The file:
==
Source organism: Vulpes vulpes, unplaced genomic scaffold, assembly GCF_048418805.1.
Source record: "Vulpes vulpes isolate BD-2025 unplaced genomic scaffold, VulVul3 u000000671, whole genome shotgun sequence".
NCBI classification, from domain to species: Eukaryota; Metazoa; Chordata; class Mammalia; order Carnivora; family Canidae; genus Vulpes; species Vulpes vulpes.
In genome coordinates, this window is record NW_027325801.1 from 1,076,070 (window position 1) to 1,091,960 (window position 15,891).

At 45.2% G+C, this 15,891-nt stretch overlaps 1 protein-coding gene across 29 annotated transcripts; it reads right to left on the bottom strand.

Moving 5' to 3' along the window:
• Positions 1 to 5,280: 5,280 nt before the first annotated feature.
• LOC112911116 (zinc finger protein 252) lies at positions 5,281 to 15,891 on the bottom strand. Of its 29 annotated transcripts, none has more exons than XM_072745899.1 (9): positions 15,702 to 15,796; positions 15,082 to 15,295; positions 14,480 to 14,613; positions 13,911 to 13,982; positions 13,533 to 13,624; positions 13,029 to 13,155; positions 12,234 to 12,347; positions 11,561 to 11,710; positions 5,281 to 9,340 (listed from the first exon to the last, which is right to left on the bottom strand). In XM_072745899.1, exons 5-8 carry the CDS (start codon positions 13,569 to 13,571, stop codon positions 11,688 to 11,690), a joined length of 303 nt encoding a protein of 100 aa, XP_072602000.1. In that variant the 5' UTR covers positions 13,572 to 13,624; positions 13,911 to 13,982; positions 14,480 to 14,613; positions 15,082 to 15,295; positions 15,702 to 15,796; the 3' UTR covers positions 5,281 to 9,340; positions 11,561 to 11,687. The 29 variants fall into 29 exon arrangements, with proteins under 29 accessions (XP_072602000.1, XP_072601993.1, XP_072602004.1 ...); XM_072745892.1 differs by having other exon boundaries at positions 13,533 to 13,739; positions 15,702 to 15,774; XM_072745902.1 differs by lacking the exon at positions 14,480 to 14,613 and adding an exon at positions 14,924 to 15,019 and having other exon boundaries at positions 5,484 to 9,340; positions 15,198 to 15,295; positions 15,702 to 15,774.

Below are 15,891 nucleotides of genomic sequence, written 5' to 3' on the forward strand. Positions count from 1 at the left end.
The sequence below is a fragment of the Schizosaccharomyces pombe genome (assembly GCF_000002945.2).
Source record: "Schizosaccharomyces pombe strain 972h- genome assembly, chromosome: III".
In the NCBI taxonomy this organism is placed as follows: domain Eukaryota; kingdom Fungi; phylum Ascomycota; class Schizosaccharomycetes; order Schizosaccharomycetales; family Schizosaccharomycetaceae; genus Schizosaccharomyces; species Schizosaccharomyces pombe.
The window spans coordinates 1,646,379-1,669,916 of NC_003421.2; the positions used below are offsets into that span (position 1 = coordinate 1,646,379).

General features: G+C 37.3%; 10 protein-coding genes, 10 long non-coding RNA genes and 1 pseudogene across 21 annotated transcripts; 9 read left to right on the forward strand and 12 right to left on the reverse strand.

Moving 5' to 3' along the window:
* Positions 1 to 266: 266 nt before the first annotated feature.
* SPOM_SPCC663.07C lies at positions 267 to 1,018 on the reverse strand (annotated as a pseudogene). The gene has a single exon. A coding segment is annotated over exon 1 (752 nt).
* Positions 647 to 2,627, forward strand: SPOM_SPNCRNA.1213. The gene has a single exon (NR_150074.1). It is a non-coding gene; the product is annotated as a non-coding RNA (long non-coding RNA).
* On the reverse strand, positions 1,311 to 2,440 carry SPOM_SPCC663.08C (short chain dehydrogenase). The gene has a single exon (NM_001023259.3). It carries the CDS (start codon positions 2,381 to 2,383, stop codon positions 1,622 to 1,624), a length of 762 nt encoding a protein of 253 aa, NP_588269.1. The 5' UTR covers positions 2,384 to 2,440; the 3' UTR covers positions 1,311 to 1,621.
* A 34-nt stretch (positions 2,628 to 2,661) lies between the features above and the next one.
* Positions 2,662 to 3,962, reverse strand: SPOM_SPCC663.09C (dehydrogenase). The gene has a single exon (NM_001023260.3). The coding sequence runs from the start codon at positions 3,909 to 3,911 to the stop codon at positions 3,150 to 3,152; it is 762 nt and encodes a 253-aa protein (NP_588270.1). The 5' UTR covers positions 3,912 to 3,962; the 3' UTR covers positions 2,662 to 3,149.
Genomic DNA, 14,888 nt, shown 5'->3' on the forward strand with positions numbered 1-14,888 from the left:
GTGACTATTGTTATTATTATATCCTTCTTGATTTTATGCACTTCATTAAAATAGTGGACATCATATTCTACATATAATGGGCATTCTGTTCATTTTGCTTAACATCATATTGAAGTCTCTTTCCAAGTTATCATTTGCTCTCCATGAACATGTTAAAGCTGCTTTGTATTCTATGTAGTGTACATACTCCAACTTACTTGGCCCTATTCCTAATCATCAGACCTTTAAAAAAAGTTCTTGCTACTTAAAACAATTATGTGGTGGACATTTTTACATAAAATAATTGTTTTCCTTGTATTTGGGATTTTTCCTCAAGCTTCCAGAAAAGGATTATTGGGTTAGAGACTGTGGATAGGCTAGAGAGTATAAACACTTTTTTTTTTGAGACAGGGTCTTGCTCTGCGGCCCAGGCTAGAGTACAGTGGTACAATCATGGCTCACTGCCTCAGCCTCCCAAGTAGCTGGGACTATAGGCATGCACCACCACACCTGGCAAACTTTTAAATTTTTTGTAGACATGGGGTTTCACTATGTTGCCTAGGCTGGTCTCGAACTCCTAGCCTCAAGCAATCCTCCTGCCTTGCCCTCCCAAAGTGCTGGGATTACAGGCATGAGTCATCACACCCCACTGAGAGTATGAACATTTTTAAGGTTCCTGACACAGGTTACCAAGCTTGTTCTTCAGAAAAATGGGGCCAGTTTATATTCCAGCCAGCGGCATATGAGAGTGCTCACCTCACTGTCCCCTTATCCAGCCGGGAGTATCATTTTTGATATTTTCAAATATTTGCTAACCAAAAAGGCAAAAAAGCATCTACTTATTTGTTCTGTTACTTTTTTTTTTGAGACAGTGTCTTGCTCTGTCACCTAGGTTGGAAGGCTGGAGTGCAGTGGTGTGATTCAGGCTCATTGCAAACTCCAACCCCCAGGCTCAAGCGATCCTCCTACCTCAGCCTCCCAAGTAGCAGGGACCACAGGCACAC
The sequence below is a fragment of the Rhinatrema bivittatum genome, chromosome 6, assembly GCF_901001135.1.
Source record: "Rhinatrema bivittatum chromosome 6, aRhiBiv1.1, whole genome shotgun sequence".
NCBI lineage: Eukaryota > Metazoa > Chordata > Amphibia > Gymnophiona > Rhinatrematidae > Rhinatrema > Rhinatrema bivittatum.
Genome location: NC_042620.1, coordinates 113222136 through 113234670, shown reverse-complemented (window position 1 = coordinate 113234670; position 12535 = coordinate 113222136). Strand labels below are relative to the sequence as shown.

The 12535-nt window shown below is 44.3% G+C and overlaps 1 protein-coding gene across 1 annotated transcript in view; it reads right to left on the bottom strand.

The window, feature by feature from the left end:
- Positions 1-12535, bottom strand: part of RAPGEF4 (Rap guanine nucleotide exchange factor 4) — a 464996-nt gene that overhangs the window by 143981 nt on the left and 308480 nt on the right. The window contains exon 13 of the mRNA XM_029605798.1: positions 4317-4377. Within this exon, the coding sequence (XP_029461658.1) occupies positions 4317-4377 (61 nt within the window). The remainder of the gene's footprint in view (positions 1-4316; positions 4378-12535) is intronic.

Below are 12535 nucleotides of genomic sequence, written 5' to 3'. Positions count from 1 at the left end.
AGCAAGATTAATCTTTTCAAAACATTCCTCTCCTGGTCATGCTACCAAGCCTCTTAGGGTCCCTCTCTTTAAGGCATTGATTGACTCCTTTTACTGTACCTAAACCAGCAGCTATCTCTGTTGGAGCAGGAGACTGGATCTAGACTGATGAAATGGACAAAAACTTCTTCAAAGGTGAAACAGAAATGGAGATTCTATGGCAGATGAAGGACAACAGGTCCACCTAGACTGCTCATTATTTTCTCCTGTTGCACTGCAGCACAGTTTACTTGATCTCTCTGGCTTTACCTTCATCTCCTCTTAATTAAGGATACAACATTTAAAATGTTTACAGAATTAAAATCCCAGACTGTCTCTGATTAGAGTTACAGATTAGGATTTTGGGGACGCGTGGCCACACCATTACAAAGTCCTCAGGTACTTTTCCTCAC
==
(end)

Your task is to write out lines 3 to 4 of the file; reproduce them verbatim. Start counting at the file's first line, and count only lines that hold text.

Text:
NCBI classification, from domain to species: Eukaryota; Metazoa; Chordata; class Mammalia; order Carnivora; family Canidae; genus Vulpes; species Vulpes vulpes.
In genome coordinates, this window is record NW_027325801.1 from 1,076,070 (window position 1) to 1,091,960 (window position 15,891).